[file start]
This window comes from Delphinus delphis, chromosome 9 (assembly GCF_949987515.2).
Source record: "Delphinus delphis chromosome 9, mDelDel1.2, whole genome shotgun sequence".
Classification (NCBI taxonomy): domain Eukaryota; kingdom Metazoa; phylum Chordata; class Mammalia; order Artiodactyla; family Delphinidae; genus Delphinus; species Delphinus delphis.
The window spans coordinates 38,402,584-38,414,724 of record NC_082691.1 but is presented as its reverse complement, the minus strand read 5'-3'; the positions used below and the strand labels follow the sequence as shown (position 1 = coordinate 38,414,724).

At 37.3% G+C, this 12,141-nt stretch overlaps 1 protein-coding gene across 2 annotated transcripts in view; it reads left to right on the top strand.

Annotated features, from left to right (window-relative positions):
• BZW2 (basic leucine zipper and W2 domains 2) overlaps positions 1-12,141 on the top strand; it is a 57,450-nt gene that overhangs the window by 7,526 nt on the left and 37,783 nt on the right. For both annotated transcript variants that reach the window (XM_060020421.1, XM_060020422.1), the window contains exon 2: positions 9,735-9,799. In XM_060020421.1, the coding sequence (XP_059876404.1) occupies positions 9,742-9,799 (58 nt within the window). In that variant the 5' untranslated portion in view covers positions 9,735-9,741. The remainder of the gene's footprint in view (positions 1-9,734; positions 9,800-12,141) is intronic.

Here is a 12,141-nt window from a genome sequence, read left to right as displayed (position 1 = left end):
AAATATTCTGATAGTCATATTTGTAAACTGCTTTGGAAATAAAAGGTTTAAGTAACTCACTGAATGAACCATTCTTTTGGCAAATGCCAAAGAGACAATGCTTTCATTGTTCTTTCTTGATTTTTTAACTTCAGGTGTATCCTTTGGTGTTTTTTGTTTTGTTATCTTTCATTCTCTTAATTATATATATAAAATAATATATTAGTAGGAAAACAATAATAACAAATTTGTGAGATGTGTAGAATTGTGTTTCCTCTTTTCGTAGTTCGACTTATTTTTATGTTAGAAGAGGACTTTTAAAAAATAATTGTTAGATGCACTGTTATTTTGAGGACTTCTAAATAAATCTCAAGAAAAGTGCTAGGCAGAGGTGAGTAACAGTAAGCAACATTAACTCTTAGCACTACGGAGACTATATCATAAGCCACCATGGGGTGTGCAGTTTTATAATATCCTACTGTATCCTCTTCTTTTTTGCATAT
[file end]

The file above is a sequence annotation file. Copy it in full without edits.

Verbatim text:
This window comes from Delphinus delphis, chromosome 9 (assembly GCF_949987515.2).
Source record: "Delphinus delphis chromosome 9, mDelDel1.2, whole genome shotgun sequence".
Classification (NCBI taxonomy): domain Eukaryota; kingdom Metazoa; phylum Chordata; class Mammalia; order Artiodactyla; family Delphinidae; genus Delphinus; species Delphinus delphis.
The window spans coordinates 38,402,584-38,414,724 of record NC_082691.1 but is presented as its reverse complement, the minus strand read 5'-3'; the positions used below and the strand labels follow the sequence as shown (position 1 = coordinate 38,414,724).

At 37.3% G+C, this 12,141-nt stretch overlaps 1 protein-coding gene across 2 annotated transcripts in view; it reads left to right on the top strand.

Annotated features, from left to right (window-relative positions):
• BZW2 (basic leucine zipper and W2 domains 2) overlaps positions 1-12,141 on the top strand; it is a 57,450-nt gene that overhangs the window by 7,526 nt on the left and 37,783 nt on the right. For both annotated transcript variants that reach the window (XM_060020421.1, XM_060020422.1), the window contains exon 2: positions 9,735-9,799. In XM_060020421.1, the coding sequence (XP_059876404.1) occupies positions 9,742-9,799 (58 nt within the window). In that variant the 5' untranslated portion in view covers positions 9,735-9,741. The remainder of the gene's footprint in view (positions 1-9,734; positions 9,800-12,141) is intronic.

Here is a 12,141-nt window from a genome sequence, read left to right as displayed (position 1 = left end):
AAATATTCTGATAGTCATATTTGTAAACTGCTTTGGAAATAAAAGGTTTAAGTAACTCACTGAATGAACCATTCTTTTGGCAAATGCCAAAGAGACAATGCTTTCATTGTTCTTTCTTGATTTTTTAACTTCAGGTGTATCCTTTGGTGTTTTTTGTTTTGTTATCTTTCATTCTCTTAATTATATATATAAAATAATATATTAGTAGGAAAACAATAATAACAAATTTGTGAGATGTGTAGAATTGTGTTTCCTCTTTTCGTAGTTCGACTTATTTTTATGTTAGAAGAGGACTTTTAAAAAATAATTGTTAGATGCACTGTTATTTTGAGGACTTCTAAATAAATCTCAAGAAAAGTGCTAGGCAGAGGTGAGTAACAGTAAGCAACATTAACTCTTAGCACTACGGAGACTATATCATAAGCCACCATGGGGTGTGCAGTTTTATAATATCCTACTGTATCCTCTTCTTTTTTGCATAT